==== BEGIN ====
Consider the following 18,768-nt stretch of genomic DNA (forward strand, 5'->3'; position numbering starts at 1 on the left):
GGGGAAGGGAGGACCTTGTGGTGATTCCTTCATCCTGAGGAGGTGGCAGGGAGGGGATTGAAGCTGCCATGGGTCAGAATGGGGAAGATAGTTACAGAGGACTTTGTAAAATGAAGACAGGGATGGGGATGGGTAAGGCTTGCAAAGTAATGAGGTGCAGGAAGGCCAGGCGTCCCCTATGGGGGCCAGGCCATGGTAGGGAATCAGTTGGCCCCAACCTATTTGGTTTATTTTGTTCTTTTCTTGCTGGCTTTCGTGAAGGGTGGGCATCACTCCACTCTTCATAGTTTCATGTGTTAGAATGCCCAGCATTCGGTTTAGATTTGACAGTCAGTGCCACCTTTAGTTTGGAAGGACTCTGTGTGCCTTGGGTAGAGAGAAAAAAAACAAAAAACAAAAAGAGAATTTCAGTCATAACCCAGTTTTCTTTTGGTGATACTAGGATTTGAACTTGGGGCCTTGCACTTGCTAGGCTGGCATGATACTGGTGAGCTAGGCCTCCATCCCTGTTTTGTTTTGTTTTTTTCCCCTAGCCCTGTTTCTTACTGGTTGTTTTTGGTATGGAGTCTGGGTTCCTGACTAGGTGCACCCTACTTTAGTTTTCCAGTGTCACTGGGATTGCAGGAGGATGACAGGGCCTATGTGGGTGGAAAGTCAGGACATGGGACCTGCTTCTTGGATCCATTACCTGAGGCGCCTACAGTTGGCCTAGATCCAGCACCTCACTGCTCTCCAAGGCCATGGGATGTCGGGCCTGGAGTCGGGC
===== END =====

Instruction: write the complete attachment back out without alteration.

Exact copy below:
Consider the following 18,768-nt stretch of genomic DNA (forward strand, 5'->3'; position numbering starts at 1 on the left):
GGGGAAGGGAGGACCTTGTGGTGATTCCTTCATCCTGAGGAGGTGGCAGGGAGGGGATTGAAGCTGCCATGGGTCAGAATGGGGAAGATAGTTACAGAGGACTTTGTAAAATGAAGACAGGGATGGGGATGGGTAAGGCTTGCAAAGTAATGAGGTGCAGGAAGGCCAGGCGTCCCCTATGGGGGCCAGGCCATGGTAGGGAATCAGTTGGCCCCAACCTATTTGGTTTATTTTGTTCTTTTCTTGCTGGCTTTCGTGAAGGGTGGGCATCACTCCACTCTTCATAGTTTCATGTGTTAGAATGCCCAGCATTCGGTTTAGATTTGACAGTCAGTGCCACCTTTAGTTTGGAAGGACTCTGTGTGCCTTGGGTAGAGAGAAAAAAAACAAAAAACAAAAAGAGAATTTCAGTCATAACCCAGTTTTCTTTTGGTGATACTAGGATTTGAACTTGGGGCCTTGCACTTGCTAGGCTGGCATGATACTGGTGAGCTAGGCCTCCATCCCTGTTTTGTTTTGTTTTTTTCCCCTAGCCCTGTTTCTTACTGGTTGTTTTTGGTATGGAGTCTGGGTTCCTGACTAGGTGCACCCTACTTTAGTTTTCCAGTGTCACTGGGATTGCAGGAGGATGACAGGGCCTATGTGGGTGGAAAGTCAGGACATGGGACCTGCTTCTTGGATCCATTACCTGAGGCGCCTACAGTTGGCCTAGATCCAGCACCTCACTGCTCTCCAAGGCCATGGGATGTCGGGCCTGGAGTCGGGC